Northern Exposure


Nói strands a low-melanin antihero in a stark, ends-of-the-earth setting to evoke a near hallucinatory sense of white-on-white claustrophobia. The titular 17-year-old (Tómas Lemarquis) is a lanky, pale loner (the film’s original title: Nói Albinói); he lives in a desolate, slush-blanketed Icelandic fjord village, sandwiched between wind-blasted coastline and frozen mountains. An oppressive, obstinate presence, the snow is an all too tangible symbol of imprisonment. The first scene—which has Nói engaged in Sisyphean labor, clearing a path from his front door through neck-high accumulation—gains morbid metaphorical resonance by the end. Nói can truly dig out from under only after he finds himself buried deeper than ever before.

Written and directed by first-timer Dagur Kári, Nói is a lightly comic slacker drama that takes the desperation of teenage tedium seriously. The protagonist lives with his dotty grandma, whose preferred method of waking him is with a shotgun blast. His taxi-driver dad is a pickled deadbeat out of a Kaurismäki movie—he has a cat named Elvis Aaron and does a mean karaoke “In the Ghetto.” Nói’s intelligence is, if anything, a liability. He casually solves a Rubik’s Cube while a school psychiatrist is grilling him, and is pronounced a “wonder kid.” But he’d rather not attend the dreary classes, and the teachers deem it the final straw when he has a friend set up a tape recorder on his desk as a proxy. To pass the time, he rigs the slot machine at the gas-station coffee shop and clumsilypursues the new girl in town who works there. The viewer soon begins to share Nói’s stir-crazy frustration—the outdoors are shrouded in a permanent gloaming of hypothermic temperatures and failing light; the dim interiors of the sad prefab houses have been wallpapered in the most moribund shades of green. No wonder the local bookseller is reading out loud from Either/Or: “Hang yourself and you will regret it. Do not hang yourself and you will also regret it.” Nói’s manifesto is in fact best summed up by another Kierkegaard quote: “Boredom is the root of all evil.”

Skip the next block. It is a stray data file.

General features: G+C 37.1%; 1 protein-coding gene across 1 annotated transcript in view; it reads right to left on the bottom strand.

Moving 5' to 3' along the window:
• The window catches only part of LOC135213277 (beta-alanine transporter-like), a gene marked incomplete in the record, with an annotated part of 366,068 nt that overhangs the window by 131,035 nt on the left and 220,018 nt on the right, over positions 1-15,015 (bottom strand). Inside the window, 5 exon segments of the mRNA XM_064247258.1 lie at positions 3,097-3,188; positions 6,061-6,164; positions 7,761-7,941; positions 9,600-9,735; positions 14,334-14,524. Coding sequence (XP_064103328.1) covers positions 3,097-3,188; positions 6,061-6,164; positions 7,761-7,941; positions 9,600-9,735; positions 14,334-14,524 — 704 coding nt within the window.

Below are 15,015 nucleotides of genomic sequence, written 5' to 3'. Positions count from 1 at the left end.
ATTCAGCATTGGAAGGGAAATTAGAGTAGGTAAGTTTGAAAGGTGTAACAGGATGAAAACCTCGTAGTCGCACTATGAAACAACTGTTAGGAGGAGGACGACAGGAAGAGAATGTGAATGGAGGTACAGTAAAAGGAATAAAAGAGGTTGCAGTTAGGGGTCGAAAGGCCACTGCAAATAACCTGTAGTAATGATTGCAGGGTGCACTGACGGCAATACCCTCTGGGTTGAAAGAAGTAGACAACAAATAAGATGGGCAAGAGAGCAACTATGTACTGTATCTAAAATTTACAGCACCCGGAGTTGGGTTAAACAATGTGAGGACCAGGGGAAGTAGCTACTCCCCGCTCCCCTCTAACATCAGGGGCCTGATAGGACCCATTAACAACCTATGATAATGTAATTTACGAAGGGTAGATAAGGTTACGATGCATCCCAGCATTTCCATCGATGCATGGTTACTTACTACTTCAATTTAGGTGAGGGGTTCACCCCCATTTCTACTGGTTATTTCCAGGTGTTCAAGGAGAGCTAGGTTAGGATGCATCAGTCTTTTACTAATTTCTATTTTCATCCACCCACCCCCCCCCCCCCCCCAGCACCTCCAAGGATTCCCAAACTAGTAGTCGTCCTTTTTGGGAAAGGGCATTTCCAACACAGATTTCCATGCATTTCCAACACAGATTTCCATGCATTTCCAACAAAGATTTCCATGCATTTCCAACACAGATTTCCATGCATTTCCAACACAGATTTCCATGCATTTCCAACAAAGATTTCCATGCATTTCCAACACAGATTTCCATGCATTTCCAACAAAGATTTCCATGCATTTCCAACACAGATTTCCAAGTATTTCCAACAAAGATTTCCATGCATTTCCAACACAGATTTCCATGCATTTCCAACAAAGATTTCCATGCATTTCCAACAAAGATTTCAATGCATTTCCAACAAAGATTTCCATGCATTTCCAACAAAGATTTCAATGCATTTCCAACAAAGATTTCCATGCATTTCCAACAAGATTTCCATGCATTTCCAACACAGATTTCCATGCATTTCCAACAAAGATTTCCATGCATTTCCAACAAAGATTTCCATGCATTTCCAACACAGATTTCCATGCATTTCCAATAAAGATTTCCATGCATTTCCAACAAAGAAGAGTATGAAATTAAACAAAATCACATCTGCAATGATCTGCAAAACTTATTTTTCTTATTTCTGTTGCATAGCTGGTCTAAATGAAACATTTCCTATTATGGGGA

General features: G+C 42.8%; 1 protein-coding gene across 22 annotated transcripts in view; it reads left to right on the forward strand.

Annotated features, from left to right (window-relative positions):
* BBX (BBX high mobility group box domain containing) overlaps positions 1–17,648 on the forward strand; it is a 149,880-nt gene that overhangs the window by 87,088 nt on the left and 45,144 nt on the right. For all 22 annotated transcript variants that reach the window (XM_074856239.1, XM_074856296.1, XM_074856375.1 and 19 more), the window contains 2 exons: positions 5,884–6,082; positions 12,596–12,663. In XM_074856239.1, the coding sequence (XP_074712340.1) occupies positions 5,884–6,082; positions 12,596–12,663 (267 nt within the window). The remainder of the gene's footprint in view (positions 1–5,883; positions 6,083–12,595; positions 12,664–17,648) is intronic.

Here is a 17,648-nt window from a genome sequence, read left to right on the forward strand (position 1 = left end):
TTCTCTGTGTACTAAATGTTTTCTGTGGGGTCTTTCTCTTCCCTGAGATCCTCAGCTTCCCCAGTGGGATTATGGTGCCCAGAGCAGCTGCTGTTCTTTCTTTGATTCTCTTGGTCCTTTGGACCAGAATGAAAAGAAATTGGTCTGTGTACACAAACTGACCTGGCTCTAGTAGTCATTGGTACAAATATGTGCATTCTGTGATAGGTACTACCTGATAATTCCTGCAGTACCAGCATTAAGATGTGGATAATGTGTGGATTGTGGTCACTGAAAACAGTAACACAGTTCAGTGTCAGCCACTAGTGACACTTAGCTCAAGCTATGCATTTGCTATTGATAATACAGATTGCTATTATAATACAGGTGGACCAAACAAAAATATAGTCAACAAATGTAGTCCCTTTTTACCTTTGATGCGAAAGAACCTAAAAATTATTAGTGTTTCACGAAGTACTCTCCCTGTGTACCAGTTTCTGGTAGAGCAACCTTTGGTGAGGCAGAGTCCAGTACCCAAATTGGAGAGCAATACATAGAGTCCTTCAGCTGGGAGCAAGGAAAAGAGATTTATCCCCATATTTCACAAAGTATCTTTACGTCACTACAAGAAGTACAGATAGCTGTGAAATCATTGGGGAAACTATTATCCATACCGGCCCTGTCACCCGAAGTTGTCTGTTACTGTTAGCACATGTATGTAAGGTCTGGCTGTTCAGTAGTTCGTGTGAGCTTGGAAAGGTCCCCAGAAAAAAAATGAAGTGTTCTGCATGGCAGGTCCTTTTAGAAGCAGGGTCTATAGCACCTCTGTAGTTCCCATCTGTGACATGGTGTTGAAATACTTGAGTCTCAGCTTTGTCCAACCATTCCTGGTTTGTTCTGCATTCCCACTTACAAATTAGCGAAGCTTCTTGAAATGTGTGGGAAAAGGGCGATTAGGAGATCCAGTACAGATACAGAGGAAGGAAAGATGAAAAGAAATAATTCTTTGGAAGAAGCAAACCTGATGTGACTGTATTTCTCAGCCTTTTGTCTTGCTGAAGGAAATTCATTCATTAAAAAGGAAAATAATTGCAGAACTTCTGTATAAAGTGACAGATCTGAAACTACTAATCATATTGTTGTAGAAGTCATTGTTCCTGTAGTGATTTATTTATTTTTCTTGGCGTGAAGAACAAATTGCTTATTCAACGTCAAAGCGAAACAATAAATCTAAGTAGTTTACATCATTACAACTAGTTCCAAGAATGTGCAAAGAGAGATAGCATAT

The local tourist board must find it vexing that Icelandic films—or the ones that get exported anyway—so often portray the country as a miserably icy wasteland to be escaped at all costs (101 Reykjavík essayed the same theme in a jokier vein). Gazing at a world map, Nói observes, “Look at Iceland. It’s like a spit.” The film is intimately attuned to his deep yearning for deliverance—to warmer climes, naturally. As in the recent Abouna, where two adolescent boys from landlocked Chad enshrine a poster of the sea, Nói dreams of Hawaii: For his birthday, his grandmother makes an elaborate tropical-themed cake and gives him a children’s View-Master, through which he squints wistfully at a potbellied Polynesian and a beach dotted with perfectly spaced palm trees. Kári, whose band, Slowblow, contributed the glum, glacial soundtrack, engineers comedy as brittle as an icicle (thawing out for a few hilarious bits of business: a kitchen accident while making blood sausage, Noi’s father taking an ax to a piano). But the lugubrious humor never detracts from the harsh reality: Nói’s existence is intolerable, and the kid’s hopelessly impractical late bid for freedom is the movie’s most indelible image—a blur of color and motion against a still expanse of white.

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